The Hagstrom Report

Agriculture News As It Happens

Colombian agreement reached; some conditions remain


The Obama administration announced today that U.S. negotiators have reached agreement with the Colombian government on a free trade agreement that should boost farm exports, but there are still questions about the conditions under which the administration will send it to Congress for approval.

The Bush administration signed the agreement with Colombia in 2006, but concerns about labor issues in the South American country have held it up.

“We are now in the position where we can have a conversation with Congress about when would be the best time to move forward with Colombia and Korea, and very soon we hope to be in that position with Panama,” U.S. Trade Representative Ron Kirk told reporters, according to a National Journal report.

Senate Finance Committee Chairman Max Baucus, D-Mont., who had vigorously urged the administration to finish the Colombia agreement, hailed the announcement as a victory for farmers, ranchers and manufacturers. “Moving forward with the Colombia Free Trade Agreement will reverse the steady loss of market share that U.S. agricultural products and manufactured goods have suffered while this agreement languished,” Baucus said in a news release.

Senate Finance Committee ranking member Orrin Hatch, R-Utah, said in a conference call with reporters that Kirk told him the administration wants to get the Colombia agreement approved by August. Although other Republicans have said that the Korea, Colombia and Panama agreements should be brought up together, Hatch said he thought each agreement should be considered separately but expeditiously on its merits.

Hatch said he would resist any attempts to tie approval of the agreements to granting Russia permanent normal trade status as part of that country’s attempt to join the World Trade Organization or reauthorization of trade adjustment assistance or other trade measures. Hatch said that although trade adjustment assistance is a priority for the Democrats, the version passed as part of the economic stimulus package was expensive, and that it is more important to get Americans back to work than to provide assistance to a few groups of workers.

Sen. Rob Portman, R-Ohio, a former U.S. trade representative, urged Obama to send the agreement to Capitol Hill quickly.

To address violence against workers and union organizers, the Colombian government has agreed to an “Action Plan Related to Labor Rights” that will lead to greatly enhanced labor rights and clear the way for the U.S.-Colombia Trade Agreement to move forward to Congress, the White House said.

Obama administration officials did not commit themselves to a timetable today, but said Colombia would have to comply with the labor provisions before the president would send the agreement to Congress. But in a signal that there will be an attempt at quick action, Obama will meet with Colombian President Juan Manuel Santos on Thursday to discuss the agreement, including the labor rights section.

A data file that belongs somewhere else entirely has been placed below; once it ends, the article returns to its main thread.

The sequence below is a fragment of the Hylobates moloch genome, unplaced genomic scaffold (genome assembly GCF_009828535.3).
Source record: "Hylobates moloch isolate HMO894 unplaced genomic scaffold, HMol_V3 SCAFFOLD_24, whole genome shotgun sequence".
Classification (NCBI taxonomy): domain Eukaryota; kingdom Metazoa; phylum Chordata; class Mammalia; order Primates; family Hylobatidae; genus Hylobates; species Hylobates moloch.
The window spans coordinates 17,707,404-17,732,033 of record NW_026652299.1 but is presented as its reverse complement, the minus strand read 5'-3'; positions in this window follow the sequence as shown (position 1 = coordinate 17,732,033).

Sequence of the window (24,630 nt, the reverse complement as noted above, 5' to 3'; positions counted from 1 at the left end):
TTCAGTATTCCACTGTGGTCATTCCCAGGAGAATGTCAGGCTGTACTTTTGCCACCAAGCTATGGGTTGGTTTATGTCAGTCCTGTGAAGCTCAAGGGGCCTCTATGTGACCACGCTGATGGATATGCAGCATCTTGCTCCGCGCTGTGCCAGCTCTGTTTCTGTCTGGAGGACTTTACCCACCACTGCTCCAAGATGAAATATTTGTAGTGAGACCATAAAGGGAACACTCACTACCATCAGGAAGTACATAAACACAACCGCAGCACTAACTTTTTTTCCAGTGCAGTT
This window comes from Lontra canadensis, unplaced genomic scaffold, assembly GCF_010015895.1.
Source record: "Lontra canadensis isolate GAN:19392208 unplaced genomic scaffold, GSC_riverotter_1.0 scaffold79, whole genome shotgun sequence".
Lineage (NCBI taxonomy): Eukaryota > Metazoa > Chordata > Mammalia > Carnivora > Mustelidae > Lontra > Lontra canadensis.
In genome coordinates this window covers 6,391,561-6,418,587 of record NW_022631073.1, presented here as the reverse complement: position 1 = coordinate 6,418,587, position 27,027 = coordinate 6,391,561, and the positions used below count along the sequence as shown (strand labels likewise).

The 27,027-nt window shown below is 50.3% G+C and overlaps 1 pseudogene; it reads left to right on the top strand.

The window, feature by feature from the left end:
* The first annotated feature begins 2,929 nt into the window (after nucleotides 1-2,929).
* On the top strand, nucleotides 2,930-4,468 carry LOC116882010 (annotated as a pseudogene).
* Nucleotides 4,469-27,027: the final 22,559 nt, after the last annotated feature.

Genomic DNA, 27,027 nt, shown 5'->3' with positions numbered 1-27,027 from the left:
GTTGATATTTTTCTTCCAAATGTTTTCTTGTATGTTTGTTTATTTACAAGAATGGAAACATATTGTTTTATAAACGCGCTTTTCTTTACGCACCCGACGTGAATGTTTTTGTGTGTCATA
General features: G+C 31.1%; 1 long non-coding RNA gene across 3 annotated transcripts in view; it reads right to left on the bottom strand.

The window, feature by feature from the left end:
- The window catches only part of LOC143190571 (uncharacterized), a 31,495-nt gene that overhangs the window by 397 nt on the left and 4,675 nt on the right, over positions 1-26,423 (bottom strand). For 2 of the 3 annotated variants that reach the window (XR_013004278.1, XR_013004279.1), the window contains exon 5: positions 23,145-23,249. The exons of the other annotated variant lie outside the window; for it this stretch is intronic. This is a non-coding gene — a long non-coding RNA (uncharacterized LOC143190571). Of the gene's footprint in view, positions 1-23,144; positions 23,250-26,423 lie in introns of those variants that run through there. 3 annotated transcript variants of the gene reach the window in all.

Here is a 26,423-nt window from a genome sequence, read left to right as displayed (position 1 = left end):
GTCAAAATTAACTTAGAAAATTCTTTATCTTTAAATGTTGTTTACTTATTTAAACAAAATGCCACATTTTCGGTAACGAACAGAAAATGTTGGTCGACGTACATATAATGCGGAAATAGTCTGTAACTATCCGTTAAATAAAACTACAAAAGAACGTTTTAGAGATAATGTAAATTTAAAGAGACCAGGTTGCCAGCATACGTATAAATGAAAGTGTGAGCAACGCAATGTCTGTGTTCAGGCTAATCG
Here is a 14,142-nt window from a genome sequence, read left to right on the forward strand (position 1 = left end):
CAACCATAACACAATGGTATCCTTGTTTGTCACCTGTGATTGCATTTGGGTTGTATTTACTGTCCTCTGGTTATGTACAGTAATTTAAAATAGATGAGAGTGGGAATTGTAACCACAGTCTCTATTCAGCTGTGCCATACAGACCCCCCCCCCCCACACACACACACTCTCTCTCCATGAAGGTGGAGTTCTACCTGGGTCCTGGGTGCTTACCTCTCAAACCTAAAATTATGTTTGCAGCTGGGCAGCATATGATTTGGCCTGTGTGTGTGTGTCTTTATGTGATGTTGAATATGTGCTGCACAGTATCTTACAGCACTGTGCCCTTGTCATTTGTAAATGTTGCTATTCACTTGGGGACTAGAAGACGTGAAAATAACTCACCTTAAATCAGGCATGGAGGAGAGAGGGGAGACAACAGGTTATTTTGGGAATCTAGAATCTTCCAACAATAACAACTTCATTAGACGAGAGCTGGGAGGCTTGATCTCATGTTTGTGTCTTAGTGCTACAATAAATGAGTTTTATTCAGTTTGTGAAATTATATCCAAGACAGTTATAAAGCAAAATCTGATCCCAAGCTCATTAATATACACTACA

Farm groups have been pushing hard for approval of the agreement because U.S. agriculture has been losing market share in Colombia, and because a free trade agreement between Colombia and Canada, expected to go into effect on July 1, would make U.S. exports to Colombia more expensive than Canadian products.

Many agricultural commodities will benefit from the agreement, as more than half of current U.S. farm exports to Colombia will become duty-free immediately, and virtually all remaining tariffs will be eliminated within 15 years, according to a White House fact sheet.

[See links to fact sheets below]

Colombia will immediately eliminate duties on wheat, barley, soybeans, soybean meal and flour, high-quality beef, bacon, almost all fruit and vegetable products, wheat, peanuts, whey, cotton, and the vast majority of processed products, the White House said. The agreement also provides duty-free tariff rate quotas on standard beef, chicken leg quarters, dairy products, corn, sorghum, animal feeds, rice, and soybean oil, and fertilizers would be tariff free, according to the fact sheet.

The National Association of Wheat Growers and U.S. Wheat Associates, which markets U.S. wheat overseas, said they were very pleased by the agreement.

“U.S. wheat producers need this FTA to compete in the Colombian market on the basis on quality and supply with wheat from other countries. Argentine wheat enjoys trade preferences under the Mercosur Trade Center agreement," the two groups said.

“Canada and Colombia have ratified a separate FTA that will eliminate import tariffs on Canadian wheat and most other agricultural goods likely by July of this year,” the wheat groups said. “When that happens, the existing tariff and price band system applied to U.S. wheat imports will, in effect, make Canadian wheat significantly cheaper than U.S. wheat. As a result, Colombian millers who want to keep buying U.S. wheat would be forced buy more wheat from Canada because of the significant tariff disadvantage alone. The U.S.-Colombia FTA would remove that barrier.”

In 2010, the United States exported $832 million of agricultural products to Colombia, the second highest export total in South America, according to government statistics. Top U.S. exports include wheat, corn, cotton, soybeans, and corn gluten feed.